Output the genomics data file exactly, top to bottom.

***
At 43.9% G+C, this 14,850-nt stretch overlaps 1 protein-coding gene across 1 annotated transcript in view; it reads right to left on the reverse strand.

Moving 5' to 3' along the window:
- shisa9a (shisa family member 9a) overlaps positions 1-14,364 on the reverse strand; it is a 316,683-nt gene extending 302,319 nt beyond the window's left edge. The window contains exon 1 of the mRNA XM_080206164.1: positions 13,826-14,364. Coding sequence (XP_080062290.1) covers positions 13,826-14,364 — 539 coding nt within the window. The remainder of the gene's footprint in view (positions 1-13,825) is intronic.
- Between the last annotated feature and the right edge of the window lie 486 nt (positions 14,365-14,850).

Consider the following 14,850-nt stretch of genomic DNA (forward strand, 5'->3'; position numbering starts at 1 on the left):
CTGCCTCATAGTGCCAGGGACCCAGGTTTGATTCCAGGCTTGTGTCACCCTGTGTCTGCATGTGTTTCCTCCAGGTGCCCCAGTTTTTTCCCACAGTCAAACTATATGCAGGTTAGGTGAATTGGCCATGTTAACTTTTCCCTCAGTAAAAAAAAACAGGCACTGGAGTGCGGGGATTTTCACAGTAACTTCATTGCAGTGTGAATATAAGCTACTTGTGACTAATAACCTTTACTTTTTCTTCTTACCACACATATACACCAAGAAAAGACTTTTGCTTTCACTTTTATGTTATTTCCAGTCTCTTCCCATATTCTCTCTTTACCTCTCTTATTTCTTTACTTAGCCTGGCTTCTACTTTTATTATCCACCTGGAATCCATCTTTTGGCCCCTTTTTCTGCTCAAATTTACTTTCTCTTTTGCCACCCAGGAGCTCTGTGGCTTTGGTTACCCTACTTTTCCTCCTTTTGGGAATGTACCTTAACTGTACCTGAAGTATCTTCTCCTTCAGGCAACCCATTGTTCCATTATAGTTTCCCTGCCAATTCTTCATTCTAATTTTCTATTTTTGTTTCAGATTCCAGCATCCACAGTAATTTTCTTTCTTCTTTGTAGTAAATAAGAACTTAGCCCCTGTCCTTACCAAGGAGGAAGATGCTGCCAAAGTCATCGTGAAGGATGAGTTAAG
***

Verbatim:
At 43.9% G+C, this 14,850-nt stretch overlaps 1 protein-coding gene across 1 annotated transcript in view; it reads right to left on the reverse strand.

Moving 5' to 3' along the window:
- shisa9a (shisa family member 9a) overlaps positions 1-14,364 on the reverse strand; it is a 316,683-nt gene extending 302,319 nt beyond the window's left edge. The window contains exon 1 of the mRNA XM_080206164.1: positions 13,826-14,364. Coding sequence (XP_080062290.1) covers positions 13,826-14,364 — 539 coding nt within the window. The remainder of the gene's footprint in view (positions 1-13,825) is intronic.
- Between the last annotated feature and the right edge of the window lie 486 nt (positions 14,365-14,850).

Consider the following 14,850-nt stretch of genomic DNA (forward strand, 5'->3'; position numbering starts at 1 on the left):
CTGCCTCATAGTGCCAGGGACCCAGGTTTGATTCCAGGCTTGTGTCACCCTGTGTCTGCATGTGTTTCCTCCAGGTGCCCCAGTTTTTTCCCACAGTCAAACTATATGCAGGTTAGGTGAATTGGCCATGTTAACTTTTCCCTCAGTAAAAAAAAACAGGCACTGGAGTGCGGGGATTTTCACAGTAACTTCATTGCAGTGTGAATATAAGCTACTTGTGACTAATAACCTTTACTTTTTCTTCTTACCACACATATACACCAAGAAAAGACTTTTGCTTTCACTTTTATGTTATTTCCAGTCTCTTCCCATATTCTCTCTTTACCTCTCTTATTTCTTTACTTAGCCTGGCTTCTACTTTTATTATCCACCTGGAATCCATCTTTTGGCCCCTTTTTCTGCTCAAATTTACTTTCTCTTTTGCCACCCAGGAGCTCTGTGGCTTTGGTTACCCTACTTTTCCTCCTTTTGGGAATGTACCTTAACTGTACCTGAAGTATCTTCTCCTTCAGGCAACCCATTGTTCCATTATAGTTTCCCTGCCAATTCTTCATTCTAATTTTCTATTTTTGTTTCAGATTCCAGCATCCACAGTAATTTTCTTTCTTCTTTGTAGTAAATAAGAACTTAGCCCCTGTCCTTACCAAGGAGGAAGATGCTGCCAAAGTCATCGTGAAGGATGAGTTAAG